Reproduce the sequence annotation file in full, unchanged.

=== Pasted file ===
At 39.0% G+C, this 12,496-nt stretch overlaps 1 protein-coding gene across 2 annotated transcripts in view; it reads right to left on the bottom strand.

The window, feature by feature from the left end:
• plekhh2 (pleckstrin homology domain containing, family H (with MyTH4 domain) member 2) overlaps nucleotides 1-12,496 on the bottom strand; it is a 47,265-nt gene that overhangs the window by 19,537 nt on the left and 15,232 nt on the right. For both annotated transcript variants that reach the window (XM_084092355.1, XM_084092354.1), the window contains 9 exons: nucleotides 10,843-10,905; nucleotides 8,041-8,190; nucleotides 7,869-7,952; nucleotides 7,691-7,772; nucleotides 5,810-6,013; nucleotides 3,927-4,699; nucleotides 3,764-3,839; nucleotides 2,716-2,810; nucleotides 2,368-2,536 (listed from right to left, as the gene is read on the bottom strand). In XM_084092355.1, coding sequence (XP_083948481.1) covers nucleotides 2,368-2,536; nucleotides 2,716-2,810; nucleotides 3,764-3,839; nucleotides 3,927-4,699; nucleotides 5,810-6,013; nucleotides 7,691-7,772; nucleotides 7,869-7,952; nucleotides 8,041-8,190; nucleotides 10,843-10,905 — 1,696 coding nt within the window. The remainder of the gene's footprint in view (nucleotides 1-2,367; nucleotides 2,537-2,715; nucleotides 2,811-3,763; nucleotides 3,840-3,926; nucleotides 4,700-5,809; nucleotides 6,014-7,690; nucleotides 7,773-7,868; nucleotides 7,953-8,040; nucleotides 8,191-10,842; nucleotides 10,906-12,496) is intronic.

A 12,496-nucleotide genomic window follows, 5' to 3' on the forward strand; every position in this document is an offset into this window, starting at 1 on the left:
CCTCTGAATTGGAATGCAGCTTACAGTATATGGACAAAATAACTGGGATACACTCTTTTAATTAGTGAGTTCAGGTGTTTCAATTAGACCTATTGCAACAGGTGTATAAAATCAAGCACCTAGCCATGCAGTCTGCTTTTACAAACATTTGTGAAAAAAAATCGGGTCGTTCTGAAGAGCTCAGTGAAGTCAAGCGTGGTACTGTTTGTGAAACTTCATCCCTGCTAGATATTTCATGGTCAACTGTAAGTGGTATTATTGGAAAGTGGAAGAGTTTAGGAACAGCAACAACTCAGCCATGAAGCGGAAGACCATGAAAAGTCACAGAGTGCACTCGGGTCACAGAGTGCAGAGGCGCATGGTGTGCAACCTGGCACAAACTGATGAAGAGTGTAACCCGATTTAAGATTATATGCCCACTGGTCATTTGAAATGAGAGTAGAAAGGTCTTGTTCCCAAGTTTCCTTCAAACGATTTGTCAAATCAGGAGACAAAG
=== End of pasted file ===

At 39.0% G+C, this 12,496-nt stretch overlaps 1 protein-coding gene across 2 annotated transcripts in view; it reads right to left on the bottom strand.

The window, feature by feature from the left end:
• plekhh2 (pleckstrin homology domain containing, family H (with MyTH4 domain) member 2) overlaps nucleotides 1-12,496 on the bottom strand; it is a 47,265-nt gene that overhangs the window by 19,537 nt on the left and 15,232 nt on the right. For both annotated transcript variants that reach the window (XM_084092355.1, XM_084092354.1), the window contains 9 exons: nucleotides 10,843-10,905; nucleotides 8,041-8,190; nucleotides 7,869-7,952; nucleotides 7,691-7,772; nucleotides 5,810-6,013; nucleotides 3,927-4,699; nucleotides 3,764-3,839; nucleotides 2,716-2,810; nucleotides 2,368-2,536 (listed from right to left, as the gene is read on the bottom strand). In XM_084092355.1, coding sequence (XP_083948481.1) covers nucleotides 2,368-2,536; nucleotides 2,716-2,810; nucleotides 3,764-3,839; nucleotides 3,927-4,699; nucleotides 5,810-6,013; nucleotides 7,691-7,772; nucleotides 7,869-7,952; nucleotides 8,041-8,190; nucleotides 10,843-10,905 — 1,696 coding nt within the window. The remainder of the gene's footprint in view (nucleotides 1-2,367; nucleotides 2,537-2,715; nucleotides 2,811-3,763; nucleotides 3,840-3,926; nucleotides 4,700-5,809; nucleotides 6,014-7,690; nucleotides 7,773-7,868; nucleotides 7,953-8,040; nucleotides 8,191-10,842; nucleotides 10,906-12,496) is intronic.

A 12,496-nucleotide genomic window follows, 5' to 3' on the forward strand; every position in this document is an offset into this window, starting at 1 on the left:
CCTCTGAATTGGAATGCAGCTTACAGTATATGGACAAAATAACTGGGATACACTCTTTTAATTAGTGAGTTCAGGTGTTTCAATTAGACCTATTGCAACAGGTGTATAAAATCAAGCACCTAGCCATGCAGTCTGCTTTTACAAACATTTGTGAAAAAAAATCGGGTCGTTCTGAAGAGCTCAGTGAAGTCAAGCGTGGTACTGTTTGTGAAACTTCATCCCTGCTAGATATTTCATGGTCAACTGTAAGTGGTATTATTGGAAAGTGGAAGAGTTTAGGAACAGCAACAACTCAGCCATGAAGCGGAAGACCATGAAAAGTCACAGAGTGCACTCGGGTCACAGAGTGCAGAGGCGCATGGTGTGCAACCTGGCACAAACTGATGAAGAGTGTAACCCGATTTAAGATTATATGCCCACTGGTCATTTGAAATGAGAGTAGAAAGGTCTTGTTCCCAAGTTTCCTTCAAACGATTTGTCAAATCAGGAGACAAAG